History, tourist information, and nearby accommodation
During the winter of 1850 the west coast of Orkney was hit by a fierce storm, which tore sod from the overgrown mound known locally as Skerrabra. When the local laird, William Watt, noticed walls exposed by the storm, he decided to excavate. Over the next 18 years four houses had been excavated, but then the work was abandoned until 1925. Again the weather took a hand; another storm damaged the buildings and a seawall was erected to protect the site from further damage. During work on the seawall still more ancient stone walls were discovered, and as a result the entire site was excavated between 1928 and 1930. Erosion is a constant problem at Skara Brae, and though the site is now at the shore, it is highly likely that when it was inhabited it would have stood well inland.
Radio-carbon dating allowed archaeologists to determine that the site was occupied for approximately 600 years between 3200BCE and 2200BCE.
Skara Brae is composed of eight houses connected by passageways roofed with sod. Each house is built to the same design; a central hearth with a stone dresser opposite the entrance, and beds to either side. The village was laid out with individual family living quarters branching from a single, main passage. Anyone moving through the village had to follow this passage. The village also had a well-planned drainage system and perhaps even toilets.
It is misleading to think of Skara Brae as an underground village. In fact, the houses were built into a large midden (a rubbish-heap) which provided stability and much needed insulation against the harsh climate.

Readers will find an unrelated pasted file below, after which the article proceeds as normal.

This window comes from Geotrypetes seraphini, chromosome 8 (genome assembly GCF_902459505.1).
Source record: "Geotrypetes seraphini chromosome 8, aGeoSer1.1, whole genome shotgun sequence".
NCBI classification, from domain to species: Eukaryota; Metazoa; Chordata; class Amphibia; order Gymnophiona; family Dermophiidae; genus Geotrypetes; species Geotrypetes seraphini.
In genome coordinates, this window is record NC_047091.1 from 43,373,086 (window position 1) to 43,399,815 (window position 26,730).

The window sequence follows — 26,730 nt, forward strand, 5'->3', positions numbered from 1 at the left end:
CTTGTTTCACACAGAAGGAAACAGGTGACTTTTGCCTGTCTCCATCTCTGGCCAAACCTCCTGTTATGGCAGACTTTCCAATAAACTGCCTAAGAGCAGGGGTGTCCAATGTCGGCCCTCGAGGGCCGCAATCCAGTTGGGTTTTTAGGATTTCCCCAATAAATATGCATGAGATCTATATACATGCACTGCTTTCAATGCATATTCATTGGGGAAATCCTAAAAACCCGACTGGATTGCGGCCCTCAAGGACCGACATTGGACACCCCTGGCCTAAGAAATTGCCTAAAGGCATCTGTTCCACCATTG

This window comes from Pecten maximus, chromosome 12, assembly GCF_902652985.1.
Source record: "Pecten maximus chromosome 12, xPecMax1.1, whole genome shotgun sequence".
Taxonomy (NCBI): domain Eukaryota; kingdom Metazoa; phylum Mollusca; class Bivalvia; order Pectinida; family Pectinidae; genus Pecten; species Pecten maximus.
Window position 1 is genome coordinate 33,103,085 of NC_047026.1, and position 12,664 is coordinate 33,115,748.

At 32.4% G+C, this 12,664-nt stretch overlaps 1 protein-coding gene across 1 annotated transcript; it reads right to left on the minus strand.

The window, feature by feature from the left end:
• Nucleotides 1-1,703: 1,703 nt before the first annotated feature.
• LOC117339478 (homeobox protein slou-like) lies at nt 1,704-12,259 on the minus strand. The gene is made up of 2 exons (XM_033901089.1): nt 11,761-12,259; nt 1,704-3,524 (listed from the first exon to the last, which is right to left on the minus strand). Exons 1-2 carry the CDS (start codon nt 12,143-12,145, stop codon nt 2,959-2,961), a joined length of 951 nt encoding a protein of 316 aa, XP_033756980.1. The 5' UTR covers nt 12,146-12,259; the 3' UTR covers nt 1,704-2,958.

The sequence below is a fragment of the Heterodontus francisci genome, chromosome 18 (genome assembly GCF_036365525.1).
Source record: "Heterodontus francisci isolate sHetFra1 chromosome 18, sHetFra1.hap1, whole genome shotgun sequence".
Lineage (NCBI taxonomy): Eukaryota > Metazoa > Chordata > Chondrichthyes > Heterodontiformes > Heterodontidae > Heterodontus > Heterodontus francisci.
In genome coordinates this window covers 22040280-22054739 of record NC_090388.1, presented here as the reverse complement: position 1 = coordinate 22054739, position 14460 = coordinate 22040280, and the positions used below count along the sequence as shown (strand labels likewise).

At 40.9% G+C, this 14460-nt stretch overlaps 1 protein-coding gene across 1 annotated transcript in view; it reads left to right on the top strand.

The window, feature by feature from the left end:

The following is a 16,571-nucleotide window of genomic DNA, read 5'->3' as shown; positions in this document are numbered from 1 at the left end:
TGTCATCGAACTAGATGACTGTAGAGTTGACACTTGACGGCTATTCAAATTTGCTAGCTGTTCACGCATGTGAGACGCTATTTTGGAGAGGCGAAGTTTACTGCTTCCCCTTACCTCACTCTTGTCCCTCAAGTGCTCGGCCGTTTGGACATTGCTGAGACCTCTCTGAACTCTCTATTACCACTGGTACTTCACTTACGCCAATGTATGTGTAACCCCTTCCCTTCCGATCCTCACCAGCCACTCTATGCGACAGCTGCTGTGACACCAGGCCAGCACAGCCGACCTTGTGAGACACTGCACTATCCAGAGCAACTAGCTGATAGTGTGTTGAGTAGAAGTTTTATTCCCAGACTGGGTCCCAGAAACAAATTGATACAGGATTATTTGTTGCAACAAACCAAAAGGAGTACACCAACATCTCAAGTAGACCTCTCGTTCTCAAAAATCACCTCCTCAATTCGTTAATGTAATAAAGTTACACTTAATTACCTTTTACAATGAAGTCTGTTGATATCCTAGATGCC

WHO LIVED HERE?
The Neolithic inhabitants of Skara Brae were likely farmers, who lived in reasonable comfort and self-sufficiency through growing their own crops and raising livestock. If we can judge by the garbage found at Skara Brae, cattle, sheep, barley, and wheat seemed to make up the major part of their diets. They were also keen fishermen, and the remains large quantities of shellfish and fish were also found here. It seems likely that the number of inhabitants varied between 50-100 people throughout the time Skara Brae was inhabited.
WHY WAS SKARA BRAE DESERTED?
It has been suggested that Skara Brae was deserted after some cataclysmic event, similar to the eruption of Mount Vesuvius that buried Pompeii. It now seems more likely that over the course of occupation the detritus of living (read garbage) built up, and this, combined with the erosive effects of wind, sand, and sea, eventually made the site uninhabitable. It is also possible that changes in Neolithic social structure made the tightly knit village model such as Skara Brae no longer an essential of life on Orkney.
The site is wheelchair accessible as are the toilets.
Ancient Sites in Orkney
About Skara Brae
Address: Skaill, Mainland, Orkney, Orkney, Scotland
Attraction Type: Prehistoric Site
Location: on B9056 NW Kirkwall
Website: Skara Brae
Phone: 01856 841 815
Photo Credit: David Ross and Britain Express
NEARBY HISTORIC ATTRACTIONS
Heritage Rated from 1- 5 (low-exceptional) on historic interest
Skaill House - 0.2 miles (Historic House)
Yesnaby - 2 miles (Countryside)
Marwick Head RSPB - 3.8 miles (Countryside)
Kitchener Memorial, Marwick Head - 4 miles (Historic Building)
Brodgar RSPB - 5.1 miles (Countryside)
Ring of Brodgar - 5.1 miles (Prehistoric Site)
Kirbuster Museum - 5.3 miles (Museum)
Corrigall Farm Museum - 5.3 miles (Museum)
Nearest Accommodation to Skara Brae:
Nearby accommodation is calculated 'as the crow flies' from Skara Brae Prehistoric Village. 'Nearest' may involve a long drive up and down glens or, if you are near the coast, may include a ferry ride! Please check the property map to make sure the location is right for you.
Nearest Self Catering Cottages
Nearest Bed and Breakfasts
Nearest Tourist Information Centre ('as the crow flies')
Visitor Information Centre
Ferry Terminal Building
Highlands and Islands
Tel: 01856 872 856